The funding of new work in the visual arts is also affected by avant-garde bias, as Borstlap has been quick to point out. In 2011 a Dutch painter named Wim Heldens won the prestigious BP Award of Britain's National Portrait Gallery. His winning work, Distracted was an accomplished realist portrait that is contemporary in subject matter yet remains within the European academic tradition--comparable in that respect to the work of Classical Realist painters in America and abroad, but with a very different sensibility.(2) Despite the skill demonstrated in that painting, Heldens has been systematically excluded from public support in the Netherlands, and the Dutch press had never heard of him before his BP prize. For his livelihood, moreover, he has been totally dependent on foreign collectors, though the Dutch subsidy system was intended precisely to encourage native talent.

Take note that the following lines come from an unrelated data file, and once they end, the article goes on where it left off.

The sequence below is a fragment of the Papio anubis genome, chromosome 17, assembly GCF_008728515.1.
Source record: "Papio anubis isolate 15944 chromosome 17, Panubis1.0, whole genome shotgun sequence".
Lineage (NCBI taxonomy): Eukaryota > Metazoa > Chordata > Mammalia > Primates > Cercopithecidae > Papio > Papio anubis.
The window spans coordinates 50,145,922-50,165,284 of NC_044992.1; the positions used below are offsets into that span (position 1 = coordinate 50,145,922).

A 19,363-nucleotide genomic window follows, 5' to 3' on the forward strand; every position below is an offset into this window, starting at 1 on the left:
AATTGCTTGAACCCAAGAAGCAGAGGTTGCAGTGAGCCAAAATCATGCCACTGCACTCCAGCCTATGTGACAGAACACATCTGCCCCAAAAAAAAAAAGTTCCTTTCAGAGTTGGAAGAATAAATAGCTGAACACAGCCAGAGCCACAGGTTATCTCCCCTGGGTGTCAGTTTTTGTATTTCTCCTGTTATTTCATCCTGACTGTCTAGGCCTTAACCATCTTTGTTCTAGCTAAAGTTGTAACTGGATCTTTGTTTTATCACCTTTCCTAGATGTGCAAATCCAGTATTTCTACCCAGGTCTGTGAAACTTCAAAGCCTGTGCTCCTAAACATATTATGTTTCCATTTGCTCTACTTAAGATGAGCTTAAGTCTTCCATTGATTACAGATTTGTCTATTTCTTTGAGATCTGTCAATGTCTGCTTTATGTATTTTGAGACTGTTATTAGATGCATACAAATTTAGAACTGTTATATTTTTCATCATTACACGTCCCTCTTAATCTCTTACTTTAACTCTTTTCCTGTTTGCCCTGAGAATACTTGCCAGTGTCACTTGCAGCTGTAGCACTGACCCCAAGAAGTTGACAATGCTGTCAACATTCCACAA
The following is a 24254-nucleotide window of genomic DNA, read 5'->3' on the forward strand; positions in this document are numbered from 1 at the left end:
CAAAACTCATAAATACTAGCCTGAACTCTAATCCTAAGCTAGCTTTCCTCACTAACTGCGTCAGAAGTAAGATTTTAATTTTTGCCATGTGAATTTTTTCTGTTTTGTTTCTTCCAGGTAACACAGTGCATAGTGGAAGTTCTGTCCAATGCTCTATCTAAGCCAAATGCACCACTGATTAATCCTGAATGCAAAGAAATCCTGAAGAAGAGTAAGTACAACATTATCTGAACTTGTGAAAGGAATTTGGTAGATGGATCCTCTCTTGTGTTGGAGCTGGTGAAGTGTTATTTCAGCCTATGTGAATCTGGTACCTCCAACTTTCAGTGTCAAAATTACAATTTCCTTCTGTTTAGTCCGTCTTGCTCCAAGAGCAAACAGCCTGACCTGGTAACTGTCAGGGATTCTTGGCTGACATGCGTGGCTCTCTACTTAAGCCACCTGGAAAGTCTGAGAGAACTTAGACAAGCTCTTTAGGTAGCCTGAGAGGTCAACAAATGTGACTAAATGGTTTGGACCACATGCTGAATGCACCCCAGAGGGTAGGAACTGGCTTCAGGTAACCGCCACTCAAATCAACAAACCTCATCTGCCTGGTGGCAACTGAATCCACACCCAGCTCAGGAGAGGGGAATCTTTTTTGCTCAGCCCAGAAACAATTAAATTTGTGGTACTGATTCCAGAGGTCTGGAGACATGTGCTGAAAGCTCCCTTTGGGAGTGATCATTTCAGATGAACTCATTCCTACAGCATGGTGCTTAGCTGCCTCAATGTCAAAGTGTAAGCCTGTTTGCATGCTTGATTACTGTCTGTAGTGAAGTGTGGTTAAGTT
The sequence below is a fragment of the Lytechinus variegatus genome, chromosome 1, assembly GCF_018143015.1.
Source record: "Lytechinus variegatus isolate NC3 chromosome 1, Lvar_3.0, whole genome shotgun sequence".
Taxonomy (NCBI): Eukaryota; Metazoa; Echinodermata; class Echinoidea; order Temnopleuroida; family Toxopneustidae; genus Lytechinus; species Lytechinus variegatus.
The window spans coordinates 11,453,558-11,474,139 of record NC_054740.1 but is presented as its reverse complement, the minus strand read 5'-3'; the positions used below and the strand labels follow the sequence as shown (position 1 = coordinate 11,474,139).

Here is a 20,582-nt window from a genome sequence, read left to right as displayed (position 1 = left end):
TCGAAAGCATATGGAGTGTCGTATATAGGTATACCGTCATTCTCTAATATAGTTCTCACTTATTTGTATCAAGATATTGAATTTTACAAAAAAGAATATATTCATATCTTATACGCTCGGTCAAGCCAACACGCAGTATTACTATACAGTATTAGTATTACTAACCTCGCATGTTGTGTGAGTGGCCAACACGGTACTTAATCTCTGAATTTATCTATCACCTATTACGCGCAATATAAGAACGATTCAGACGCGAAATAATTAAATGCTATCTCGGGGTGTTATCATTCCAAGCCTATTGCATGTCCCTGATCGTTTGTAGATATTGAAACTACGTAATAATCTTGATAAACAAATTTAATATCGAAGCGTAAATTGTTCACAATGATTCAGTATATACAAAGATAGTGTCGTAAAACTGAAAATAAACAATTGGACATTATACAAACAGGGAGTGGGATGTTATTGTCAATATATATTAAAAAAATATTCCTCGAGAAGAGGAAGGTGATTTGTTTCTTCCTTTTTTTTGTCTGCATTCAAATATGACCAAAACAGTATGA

The systematic exclusion of contemporary artists employing traditional media is of course not unique to the Netherlands. In Aristos and elsewhere, Louis Torres and I have railed against it with respect to America's National Endowment for the Arts. As we observed in What Art Is, the endowment's dependence on recognized "experts" has resulted in "a de facto entrenchment of avant-gardism in national arts policy and practice, since the prominent 'artists' and 'experts' in the contemporary artworld are modernists or postmodernists of one stripe or another." The one saving grace here is that we still have avenues of private and corporate patronage--though all too often they tend to follow the govermental lead.